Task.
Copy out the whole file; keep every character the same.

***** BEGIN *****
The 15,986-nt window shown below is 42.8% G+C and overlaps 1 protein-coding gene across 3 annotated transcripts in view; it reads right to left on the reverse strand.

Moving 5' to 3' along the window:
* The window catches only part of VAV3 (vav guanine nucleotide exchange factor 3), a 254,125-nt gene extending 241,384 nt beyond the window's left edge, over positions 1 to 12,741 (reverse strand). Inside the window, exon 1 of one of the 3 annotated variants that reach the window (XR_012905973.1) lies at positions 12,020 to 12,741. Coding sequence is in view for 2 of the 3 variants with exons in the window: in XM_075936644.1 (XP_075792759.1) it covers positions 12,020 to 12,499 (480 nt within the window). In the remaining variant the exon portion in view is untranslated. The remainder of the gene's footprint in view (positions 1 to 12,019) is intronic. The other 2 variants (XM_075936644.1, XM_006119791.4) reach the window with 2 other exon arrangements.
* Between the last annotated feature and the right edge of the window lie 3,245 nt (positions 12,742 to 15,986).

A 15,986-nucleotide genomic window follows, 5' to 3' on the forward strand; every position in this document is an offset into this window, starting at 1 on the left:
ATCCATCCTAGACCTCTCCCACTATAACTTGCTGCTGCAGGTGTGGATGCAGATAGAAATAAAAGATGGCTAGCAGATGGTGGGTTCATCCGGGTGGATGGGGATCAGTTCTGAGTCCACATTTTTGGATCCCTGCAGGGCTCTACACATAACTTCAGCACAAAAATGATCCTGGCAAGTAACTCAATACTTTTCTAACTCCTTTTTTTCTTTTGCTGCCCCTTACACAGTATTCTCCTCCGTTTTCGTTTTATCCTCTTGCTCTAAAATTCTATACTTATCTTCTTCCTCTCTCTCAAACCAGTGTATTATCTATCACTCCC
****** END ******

The 15,986-nt window shown below is 42.8% G+C and overlaps 1 protein-coding gene across 3 annotated transcripts in view; it reads right to left on the reverse strand.

Moving 5' to 3' along the window:
* The window catches only part of VAV3 (vav guanine nucleotide exchange factor 3), a 254,125-nt gene extending 241,384 nt beyond the window's left edge, over positions 1 to 12,741 (reverse strand). Inside the window, exon 1 of one of the 3 annotated variants that reach the window (XR_012905973.1) lies at positions 12,020 to 12,741. Coding sequence is in view for 2 of the 3 variants with exons in the window: in XM_075936644.1 (XP_075792759.1) it covers positions 12,020 to 12,499 (480 nt within the window). In the remaining variant the exon portion in view is untranslated. The remainder of the gene's footprint in view (positions 1 to 12,019) is intronic. The other 2 variants (XM_075936644.1, XM_006119791.4) reach the window with 2 other exon arrangements.
* Between the last annotated feature and the right edge of the window lie 3,245 nt (positions 12,742 to 15,986).

A 15,986-nucleotide genomic window follows, 5' to 3' on the forward strand; every position in this document is an offset into this window, starting at 1 on the left:
ATCCATCCTAGACCTCTCCCACTATAACTTGCTGCTGCAGGTGTGGATGCAGATAGAAATAAAAGATGGCTAGCAGATGGTGGGTTCATCCGGGTGGATGGGGATCAGTTCTGAGTCCACATTTTTGGATCCCTGCAGGGCTCTACACATAACTTCAGCACAAAAATGATCCTGGCAAGTAACTCAATACTTTTCTAACTCCTTTTTTTCTTTTGCTGCCCCTTACACAGTATTCTCCTCCGTTTTCGTTTTATCCTCTTGCTCTAAAATTCTATACTTATCTTCTTCCTCTCTCTCAAACCAGTGTATTATCTATCACTCCC